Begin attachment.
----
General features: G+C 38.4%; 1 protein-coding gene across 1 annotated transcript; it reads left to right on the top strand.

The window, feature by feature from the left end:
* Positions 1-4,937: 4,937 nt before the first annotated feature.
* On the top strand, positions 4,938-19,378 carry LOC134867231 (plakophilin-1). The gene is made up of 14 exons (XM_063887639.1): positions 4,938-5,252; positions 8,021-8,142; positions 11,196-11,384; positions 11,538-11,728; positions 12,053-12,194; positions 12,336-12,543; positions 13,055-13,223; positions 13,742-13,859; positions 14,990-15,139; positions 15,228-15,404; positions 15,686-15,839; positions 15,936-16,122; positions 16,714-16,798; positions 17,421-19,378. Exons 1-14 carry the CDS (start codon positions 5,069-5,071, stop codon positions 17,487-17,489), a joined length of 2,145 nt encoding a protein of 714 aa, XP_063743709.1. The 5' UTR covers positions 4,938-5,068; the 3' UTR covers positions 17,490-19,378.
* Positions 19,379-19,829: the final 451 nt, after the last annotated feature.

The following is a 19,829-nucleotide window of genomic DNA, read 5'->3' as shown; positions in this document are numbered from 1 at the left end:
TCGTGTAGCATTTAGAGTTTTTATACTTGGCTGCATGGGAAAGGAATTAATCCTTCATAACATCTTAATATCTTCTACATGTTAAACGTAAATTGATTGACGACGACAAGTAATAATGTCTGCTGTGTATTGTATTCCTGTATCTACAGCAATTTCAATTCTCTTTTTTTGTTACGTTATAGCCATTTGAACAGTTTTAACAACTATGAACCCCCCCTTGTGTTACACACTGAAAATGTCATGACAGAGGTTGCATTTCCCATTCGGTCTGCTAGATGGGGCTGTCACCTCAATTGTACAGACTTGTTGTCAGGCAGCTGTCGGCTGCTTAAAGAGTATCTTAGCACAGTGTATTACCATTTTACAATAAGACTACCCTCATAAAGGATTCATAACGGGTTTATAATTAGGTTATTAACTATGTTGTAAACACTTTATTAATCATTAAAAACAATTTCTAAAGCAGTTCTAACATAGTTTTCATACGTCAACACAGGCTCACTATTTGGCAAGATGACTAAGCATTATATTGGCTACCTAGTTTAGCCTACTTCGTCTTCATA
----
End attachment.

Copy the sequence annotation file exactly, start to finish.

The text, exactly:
General features: G+C 38.4%; 1 protein-coding gene across 1 annotated transcript; it reads left to right on the top strand.

The window, feature by feature from the left end:
* Positions 1-4,937: 4,937 nt before the first annotated feature.
* On the top strand, positions 4,938-19,378 carry LOC134867231 (plakophilin-1). The gene is made up of 14 exons (XM_063887639.1): positions 4,938-5,252; positions 8,021-8,142; positions 11,196-11,384; positions 11,538-11,728; positions 12,053-12,194; positions 12,336-12,543; positions 13,055-13,223; positions 13,742-13,859; positions 14,990-15,139; positions 15,228-15,404; positions 15,686-15,839; positions 15,936-16,122; positions 16,714-16,798; positions 17,421-19,378. Exons 1-14 carry the CDS (start codon positions 5,069-5,071, stop codon positions 17,487-17,489), a joined length of 2,145 nt encoding a protein of 714 aa, XP_063743709.1. The 5' UTR covers positions 4,938-5,068; the 3' UTR covers positions 17,490-19,378.
* Positions 19,379-19,829: the final 451 nt, after the last annotated feature.

The following is a 19,829-nucleotide window of genomic DNA, read 5'->3' as shown; positions in this document are numbered from 1 at the left end:
TCGTGTAGCATTTAGAGTTTTTATACTTGGCTGCATGGGAAAGGAATTAATCCTTCATAACATCTTAATATCTTCTACATGTTAAACGTAAATTGATTGACGACGACAAGTAATAATGTCTGCTGTGTATTGTATTCCTGTATCTACAGCAATTTCAATTCTCTTTTTTTGTTACGTTATAGCCATTTGAACAGTTTTAACAACTATGAACCCCCCCTTGTGTTACACACTGAAAATGTCATGACAGAGGTTGCATTTCCCATTCGGTCTGCTAGATGGGGCTGTCACCTCAATTGTACAGACTTGTTGTCAGGCAGCTGTCGGCTGCTTAAAGAGTATCTTAGCACAGTGTATTACCATTTTACAATAAGACTACCCTCATAAAGGATTCATAACGGGTTTATAATTAGGTTATTAACTATGTTGTAAACACTTTATTAATCATTAAAAACAATTTCTAAAGCAGTTCTAACATAGTTTTCATACGTCAACACAGGCTCACTATTTGGCAAGATGACTAAGCATTATATTGGCTACCTAGTTTAGCCTACTTCGTCTTCATA